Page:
Article

Symbolic Interactionism

Gary Fine and Kent Sandstrom

in Sociology

ISBN: 9780199756384
Published online July 2011 | | DOI: http://dx.doi.org/10.1093/obo/9780199756384-0061
Symbolic Interactionism

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While the history of symbolic interactionism stretches back through the 20th century, it emerged as a prominent theoretical perspective in American sociology during the 1960s. Currently most undergraduate sociology textbooks highlight this perspective, along with functionalism and conflict theory, as one of the three distinctive models for understanding social life. In contrast to functionalism and conflict theory, symbolic interactionism emphasizes the micro-processes through which people construct meanings, identities, and joint acts. In doing so it accentuates how symbols, interaction, and human agency serve as the cornerstones of social life. Symbolic interactionism grew out of the American philosophical tradition of pragmatism in the late 19th century, especially as elaborated by William James, John Dewey, and Charles S. Peirce. The most important bridge between the pragmatic tradition and sociology was George Herbert Mead. One of his most famous books, Mind, Self, and Society (see Classic Works and Original Statements) is often taken as a charter for the symbolic interactionist approach. Along with Mead, two other important early sociologists who shaped the interactionist tradition were Charles Horton Cooley and William Isaac Thomas. The most influential contributor to the symbolic interactionist tradition was Herbert Blumer, who coined the perspective’s label in 1937. Blumer’s book, Symbolic Interactionism (see Classic Works and Original Statements) serves as another foundational work for the perspective. Symbolic interactionism had its most significant impact on sociology between 1950 and 1985. In challenging functionalism, the dominant sociological paradigm of the 1950s, interactionists urged their colleagues to examine how people “do social life”—that is, how they construct and negotiate meanings, order, and identities in their everyday interactions. Interactionists stressed that sociologists could best understand social life’s core features by taking the role of the individuals or groups they were studying, particularly by engaging in participant observation. By the 1980s mainstream sociology had accepted much of the core of the symbolic interactionist approach, with its emphases on meaning, agency, and the interpretive analysis of interactional processes, as a legitimate and central part of the discipline. Thus, interactionism no longer represented a distinctive oppositional perspective as it had previously. In recent decades interactionism has grown in a number of new directions. With respect to methodology, its approach has broadened to include contextualized discourse analysis, ethnographic observation, content analysis, textual analysis, performance studies, and autoethnography. Interactionism has also become a more prominent perspective in a diverse array of disciplines.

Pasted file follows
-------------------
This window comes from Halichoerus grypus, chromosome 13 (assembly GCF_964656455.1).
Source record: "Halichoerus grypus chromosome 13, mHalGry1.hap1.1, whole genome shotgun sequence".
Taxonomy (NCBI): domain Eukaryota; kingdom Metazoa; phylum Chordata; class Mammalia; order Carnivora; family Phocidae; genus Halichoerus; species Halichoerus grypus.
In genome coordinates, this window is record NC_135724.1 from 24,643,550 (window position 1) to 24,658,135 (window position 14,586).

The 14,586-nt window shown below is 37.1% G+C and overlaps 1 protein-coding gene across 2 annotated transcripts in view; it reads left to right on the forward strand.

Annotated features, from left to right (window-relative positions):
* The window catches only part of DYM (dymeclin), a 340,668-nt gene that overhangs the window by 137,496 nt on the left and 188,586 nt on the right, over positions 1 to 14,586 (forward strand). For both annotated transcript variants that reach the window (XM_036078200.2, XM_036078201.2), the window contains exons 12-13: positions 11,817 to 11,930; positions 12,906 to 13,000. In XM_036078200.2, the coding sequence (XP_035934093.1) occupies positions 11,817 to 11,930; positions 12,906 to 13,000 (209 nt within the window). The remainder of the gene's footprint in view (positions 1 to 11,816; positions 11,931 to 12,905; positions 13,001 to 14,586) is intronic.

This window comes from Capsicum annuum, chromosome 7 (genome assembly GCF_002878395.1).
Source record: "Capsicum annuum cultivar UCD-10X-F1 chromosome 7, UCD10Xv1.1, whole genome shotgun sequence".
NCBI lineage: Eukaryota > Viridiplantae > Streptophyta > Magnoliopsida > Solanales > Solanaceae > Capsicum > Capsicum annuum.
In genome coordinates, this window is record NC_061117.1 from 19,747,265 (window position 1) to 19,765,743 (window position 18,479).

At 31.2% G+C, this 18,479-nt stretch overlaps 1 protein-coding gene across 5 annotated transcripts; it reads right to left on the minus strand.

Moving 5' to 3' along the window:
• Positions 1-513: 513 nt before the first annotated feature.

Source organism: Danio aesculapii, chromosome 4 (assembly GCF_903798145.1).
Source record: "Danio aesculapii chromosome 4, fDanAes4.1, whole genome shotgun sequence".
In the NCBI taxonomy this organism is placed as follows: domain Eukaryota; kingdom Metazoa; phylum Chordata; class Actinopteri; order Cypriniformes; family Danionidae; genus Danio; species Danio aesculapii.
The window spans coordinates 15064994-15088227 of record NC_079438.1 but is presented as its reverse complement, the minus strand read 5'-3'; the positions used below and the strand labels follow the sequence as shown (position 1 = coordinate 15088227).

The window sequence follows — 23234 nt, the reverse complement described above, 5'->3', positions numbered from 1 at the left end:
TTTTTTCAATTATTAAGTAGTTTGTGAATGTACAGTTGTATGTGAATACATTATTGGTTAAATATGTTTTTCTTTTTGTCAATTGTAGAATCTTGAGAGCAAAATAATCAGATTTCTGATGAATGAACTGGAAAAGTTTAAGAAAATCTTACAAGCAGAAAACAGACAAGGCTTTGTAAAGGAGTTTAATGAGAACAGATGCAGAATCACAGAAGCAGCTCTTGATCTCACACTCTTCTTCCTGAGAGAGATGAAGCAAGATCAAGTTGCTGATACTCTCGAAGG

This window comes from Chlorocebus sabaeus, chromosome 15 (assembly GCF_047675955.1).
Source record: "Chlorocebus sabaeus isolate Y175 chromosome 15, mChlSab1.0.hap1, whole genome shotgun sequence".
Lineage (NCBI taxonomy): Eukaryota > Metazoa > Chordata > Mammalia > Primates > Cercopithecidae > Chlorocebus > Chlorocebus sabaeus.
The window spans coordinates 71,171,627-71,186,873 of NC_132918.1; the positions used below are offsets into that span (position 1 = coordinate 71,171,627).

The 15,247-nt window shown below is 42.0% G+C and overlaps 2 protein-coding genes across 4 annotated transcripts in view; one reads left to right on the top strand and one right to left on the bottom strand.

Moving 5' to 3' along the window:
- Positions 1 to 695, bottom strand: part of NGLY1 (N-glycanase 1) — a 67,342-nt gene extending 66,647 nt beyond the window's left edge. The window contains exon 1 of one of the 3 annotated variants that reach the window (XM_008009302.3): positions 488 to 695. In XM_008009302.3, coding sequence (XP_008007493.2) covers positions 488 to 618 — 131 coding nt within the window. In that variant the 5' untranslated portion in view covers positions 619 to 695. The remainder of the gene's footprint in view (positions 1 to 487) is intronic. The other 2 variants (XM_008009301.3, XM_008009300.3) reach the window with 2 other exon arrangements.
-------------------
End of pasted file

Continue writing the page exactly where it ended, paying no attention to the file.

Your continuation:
Article.  13977 words. 

Subjects: Sociology ; Comparative and Historical Sociology ; Economic Sociology ; Gender and Sexuality ; Health, Illness, and Medicine ; Population and Demography ; Race and Ethnicity ; Social Movements and Social Change ; Social Stratification, Inequality, and Mobility ; Social Theory

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